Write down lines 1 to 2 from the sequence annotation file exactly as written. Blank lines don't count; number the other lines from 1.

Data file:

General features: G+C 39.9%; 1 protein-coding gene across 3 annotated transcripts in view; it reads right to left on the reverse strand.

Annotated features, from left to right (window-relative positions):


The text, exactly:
General features: G+C 39.9%; 1 protein-coding gene across 3 annotated transcripts in view; it reads right to left on the reverse strand.

Annotated features, from left to right (window-relative positions):